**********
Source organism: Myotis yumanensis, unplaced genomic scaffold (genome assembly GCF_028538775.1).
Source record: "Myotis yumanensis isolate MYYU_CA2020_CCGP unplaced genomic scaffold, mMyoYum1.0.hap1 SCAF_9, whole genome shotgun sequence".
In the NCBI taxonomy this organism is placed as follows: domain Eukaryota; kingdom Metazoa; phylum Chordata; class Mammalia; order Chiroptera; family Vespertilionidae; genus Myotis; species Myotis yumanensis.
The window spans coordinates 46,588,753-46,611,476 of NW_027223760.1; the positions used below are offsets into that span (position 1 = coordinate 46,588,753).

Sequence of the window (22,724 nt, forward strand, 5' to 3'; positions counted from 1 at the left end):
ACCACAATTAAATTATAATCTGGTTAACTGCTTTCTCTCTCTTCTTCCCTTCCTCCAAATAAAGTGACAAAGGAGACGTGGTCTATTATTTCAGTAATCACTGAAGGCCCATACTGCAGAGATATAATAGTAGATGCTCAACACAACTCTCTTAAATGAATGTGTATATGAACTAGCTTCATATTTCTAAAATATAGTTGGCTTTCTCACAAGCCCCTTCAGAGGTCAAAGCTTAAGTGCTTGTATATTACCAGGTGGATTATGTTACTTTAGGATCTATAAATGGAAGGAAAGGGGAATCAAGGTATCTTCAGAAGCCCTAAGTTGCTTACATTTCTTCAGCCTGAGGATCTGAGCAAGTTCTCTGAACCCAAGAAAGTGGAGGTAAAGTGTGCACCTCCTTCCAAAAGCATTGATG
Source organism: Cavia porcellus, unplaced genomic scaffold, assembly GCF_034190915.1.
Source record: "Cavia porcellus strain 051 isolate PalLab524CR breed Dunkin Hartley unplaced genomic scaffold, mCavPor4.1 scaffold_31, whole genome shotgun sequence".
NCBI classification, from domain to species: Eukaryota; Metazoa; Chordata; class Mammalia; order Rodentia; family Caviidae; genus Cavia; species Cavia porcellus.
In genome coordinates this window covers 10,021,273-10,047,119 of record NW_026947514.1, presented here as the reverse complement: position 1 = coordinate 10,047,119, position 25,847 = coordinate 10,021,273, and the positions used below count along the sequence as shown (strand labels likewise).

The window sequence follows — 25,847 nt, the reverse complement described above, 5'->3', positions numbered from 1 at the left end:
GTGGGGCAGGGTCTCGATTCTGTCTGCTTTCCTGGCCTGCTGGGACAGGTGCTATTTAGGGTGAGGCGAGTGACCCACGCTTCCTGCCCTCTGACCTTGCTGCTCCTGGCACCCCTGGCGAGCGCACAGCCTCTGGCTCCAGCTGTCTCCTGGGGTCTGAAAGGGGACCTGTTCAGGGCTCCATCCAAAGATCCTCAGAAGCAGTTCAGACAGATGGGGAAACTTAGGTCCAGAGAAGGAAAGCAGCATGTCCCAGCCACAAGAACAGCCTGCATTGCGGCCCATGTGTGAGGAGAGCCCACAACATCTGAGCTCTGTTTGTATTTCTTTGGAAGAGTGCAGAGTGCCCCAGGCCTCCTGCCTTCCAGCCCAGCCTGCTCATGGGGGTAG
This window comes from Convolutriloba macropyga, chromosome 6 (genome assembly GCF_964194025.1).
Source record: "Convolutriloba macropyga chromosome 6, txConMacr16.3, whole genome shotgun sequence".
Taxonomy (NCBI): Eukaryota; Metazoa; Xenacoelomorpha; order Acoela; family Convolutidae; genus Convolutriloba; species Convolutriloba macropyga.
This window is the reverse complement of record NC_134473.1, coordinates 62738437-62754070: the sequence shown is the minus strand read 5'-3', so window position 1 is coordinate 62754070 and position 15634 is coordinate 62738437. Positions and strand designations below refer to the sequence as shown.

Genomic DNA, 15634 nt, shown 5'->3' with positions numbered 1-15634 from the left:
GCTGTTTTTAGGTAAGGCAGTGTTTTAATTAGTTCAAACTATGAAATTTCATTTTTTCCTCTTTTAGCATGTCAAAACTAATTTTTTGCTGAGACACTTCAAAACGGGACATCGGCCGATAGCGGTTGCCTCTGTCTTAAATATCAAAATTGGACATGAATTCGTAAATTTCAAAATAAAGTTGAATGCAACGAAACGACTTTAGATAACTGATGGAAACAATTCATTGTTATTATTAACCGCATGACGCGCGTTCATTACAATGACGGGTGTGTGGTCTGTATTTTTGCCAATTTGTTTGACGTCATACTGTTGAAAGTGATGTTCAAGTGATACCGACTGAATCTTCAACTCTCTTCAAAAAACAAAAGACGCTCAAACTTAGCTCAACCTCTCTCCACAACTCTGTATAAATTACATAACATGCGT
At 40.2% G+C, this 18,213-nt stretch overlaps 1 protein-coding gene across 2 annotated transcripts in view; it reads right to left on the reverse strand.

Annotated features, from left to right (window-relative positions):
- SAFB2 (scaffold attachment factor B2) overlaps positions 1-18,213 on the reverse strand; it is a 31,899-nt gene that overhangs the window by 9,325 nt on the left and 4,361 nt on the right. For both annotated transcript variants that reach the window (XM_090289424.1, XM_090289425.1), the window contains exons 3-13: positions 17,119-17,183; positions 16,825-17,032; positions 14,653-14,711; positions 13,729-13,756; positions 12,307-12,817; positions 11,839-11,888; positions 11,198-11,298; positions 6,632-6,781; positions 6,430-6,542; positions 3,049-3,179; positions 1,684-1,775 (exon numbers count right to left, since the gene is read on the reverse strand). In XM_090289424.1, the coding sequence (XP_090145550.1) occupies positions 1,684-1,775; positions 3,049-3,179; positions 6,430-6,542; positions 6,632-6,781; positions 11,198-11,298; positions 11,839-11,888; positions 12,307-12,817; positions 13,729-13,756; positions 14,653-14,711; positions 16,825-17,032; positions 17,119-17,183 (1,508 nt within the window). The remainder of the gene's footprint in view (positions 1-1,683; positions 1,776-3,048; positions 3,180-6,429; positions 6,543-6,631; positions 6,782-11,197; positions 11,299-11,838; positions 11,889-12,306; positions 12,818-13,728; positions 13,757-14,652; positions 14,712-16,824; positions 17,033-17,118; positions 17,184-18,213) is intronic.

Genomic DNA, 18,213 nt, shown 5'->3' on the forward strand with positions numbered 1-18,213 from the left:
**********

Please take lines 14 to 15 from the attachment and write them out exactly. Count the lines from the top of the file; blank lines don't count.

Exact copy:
Source record: "Convolutriloba macropyga chromosome 6, txConMacr16.3, whole genome shotgun sequence".
Taxonomy (NCBI): Eukaryota; Metazoa; Xenacoelomorpha; order Acoela; family Convolutidae; genus Convolutriloba; species Convolutriloba macropyga.